Academic journal article Research-Technology Management

Better Practices for Managing Intellectual Assets in Collaborations: Integrating the Practices Identified in This Study into Your Firm's Fabric Will Help to Maximize the Value of Its External Innovation

Academic journal article Research-Technology Management

Better Practices for Managing Intellectual Assets in Collaborations: Integrating the Practices Identified in This Study into Your Firm's Fabric Will Help to Maximize the Value of Its External Innovation

Article excerpt

The R&D world changed forever when the "not invented here" syndrome was replaced with the "invented anywhere" approach. Industrial Research Institute (IRI) member organizations are rapidly moving to a model in which they complement their internal innovation efforts with innovation from external sources. This is not a straightforward process. The complexities of integrating decision-making structures, developing financial models that share both risk and rewards, and adapting the firm's processes and systems to work across organizational boundaries make this a daunting task.

The creation and use of intellectual property is a critical aspect of collaborative relationships. In recent years, the IRI has devoted significant resources to protecting intellectual property in open innovation. Its working groups have explored protecting know-how and trade secrets in collaborative research agreements (1), allocating patent rights in collaborative research agreements (2), building university relationships in China (3), sourcing external technology for innovation (4), and protecting intellectual property during collaboration (5). This article builds upon that work and explores the topic of Intellectual Asset (IA) issues in open innovation.

To understand how firms successfully deal with IA issues in collaborative relationships, we assembled, processed and analyzed learnings from activities of the IRI's Research on Research subcommittee conducted in 2007-2008 (see "How the Study Was Conducted," next page). We call our findings "better practices" rather than "best practices" because a best practice in one organization may not be best in another due to differences in organizational culture, structure or strategy. We use a broad definition of IP that includes patents, trademarks, know-how, show-how, and marketing assets including pricing algorithms, customer lists and marketing strategies. We use the term IA to describe this broad definition; we use the term Intellectual Property (IP) to describe patents.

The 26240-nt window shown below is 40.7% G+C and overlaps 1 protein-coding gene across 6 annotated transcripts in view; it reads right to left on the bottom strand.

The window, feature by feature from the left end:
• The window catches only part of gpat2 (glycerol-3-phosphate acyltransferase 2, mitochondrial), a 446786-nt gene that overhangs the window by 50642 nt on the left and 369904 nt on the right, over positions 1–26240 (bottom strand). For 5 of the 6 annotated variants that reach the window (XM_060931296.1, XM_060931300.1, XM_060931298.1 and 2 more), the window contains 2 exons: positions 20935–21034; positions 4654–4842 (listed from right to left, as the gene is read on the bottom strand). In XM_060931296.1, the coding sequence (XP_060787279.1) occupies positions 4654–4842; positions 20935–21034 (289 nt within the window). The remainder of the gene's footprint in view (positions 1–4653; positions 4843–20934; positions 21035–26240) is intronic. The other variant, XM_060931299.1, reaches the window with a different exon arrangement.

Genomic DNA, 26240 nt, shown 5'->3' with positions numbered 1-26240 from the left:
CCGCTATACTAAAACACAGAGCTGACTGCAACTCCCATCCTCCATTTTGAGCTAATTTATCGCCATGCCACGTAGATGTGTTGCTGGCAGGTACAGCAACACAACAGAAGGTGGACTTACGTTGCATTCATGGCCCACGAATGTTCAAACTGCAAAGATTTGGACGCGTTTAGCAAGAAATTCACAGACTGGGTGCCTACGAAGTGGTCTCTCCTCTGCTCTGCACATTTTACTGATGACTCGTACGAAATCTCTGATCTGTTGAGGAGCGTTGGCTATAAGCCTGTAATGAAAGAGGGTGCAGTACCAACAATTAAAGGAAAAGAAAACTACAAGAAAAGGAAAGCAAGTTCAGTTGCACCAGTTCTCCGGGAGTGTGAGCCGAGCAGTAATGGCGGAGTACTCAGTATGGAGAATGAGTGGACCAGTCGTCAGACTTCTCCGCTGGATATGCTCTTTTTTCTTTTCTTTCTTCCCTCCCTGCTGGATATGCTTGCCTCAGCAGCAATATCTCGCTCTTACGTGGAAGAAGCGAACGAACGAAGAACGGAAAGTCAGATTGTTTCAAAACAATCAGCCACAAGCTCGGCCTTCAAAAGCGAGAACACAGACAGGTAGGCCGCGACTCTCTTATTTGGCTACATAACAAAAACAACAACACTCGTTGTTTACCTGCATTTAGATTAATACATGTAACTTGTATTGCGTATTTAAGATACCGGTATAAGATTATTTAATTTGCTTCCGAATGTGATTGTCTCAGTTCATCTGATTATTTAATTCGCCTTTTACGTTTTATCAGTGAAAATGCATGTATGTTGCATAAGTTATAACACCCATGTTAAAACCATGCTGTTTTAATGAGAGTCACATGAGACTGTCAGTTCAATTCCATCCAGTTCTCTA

The activities and deliverables of the relationship change over the life cycle of the collaboration. These efforts are governed by a series of agreements that include provisions for protecting the IA of each firm and allocating rights to newly created IA between the parties.

To describe this progression of activity, and the agreements that guide them, we arbitrarily divided collaborative relationships into three phases: Exploration, Joint Development and Commercialization (see Figure 1). While the issues in each phase will be described independently, the experienced reader understands that they are interdependent. Indeed, the IA positions a firm takes in early agreements may have important impacts on the positions that will govern later agreements. This fact argues strongly for the need for both firms to understand their long-term strategic intent and the strategic intent of the partner. Absent this understanding, the firms may take positions that will limit the long-term value of the relationship.

Exploration Phase

The intellectual asset issues in the Exploration phase have their genesis in the collaborative act. If the firm can achieve its marketplace intent without a collaboration and is willing to assume all of the risk, then these issues are avoided. Therefore, the first step in dealing with IA issues is determining whether or not the firm needs to collaborate. As a simple rule of thumb, if the firm can achieve its marketplace objectives with internal resources, or with a combination of internal resources and assets purchased through normal procurement channels, the firm typically should not enter a collaborative effort.

Hard work is required to make the decision whether to collaborate or to enter the market alone. The firm must clearly define its long-term strategic intent, assess the intellectual property landscape for freedom to operate and ability to exclude others, define an IA strategy that links to the business strategy, determine zones of protection, and present the management team with an assessment of the firm's ability to develop the necessary IA internally. …

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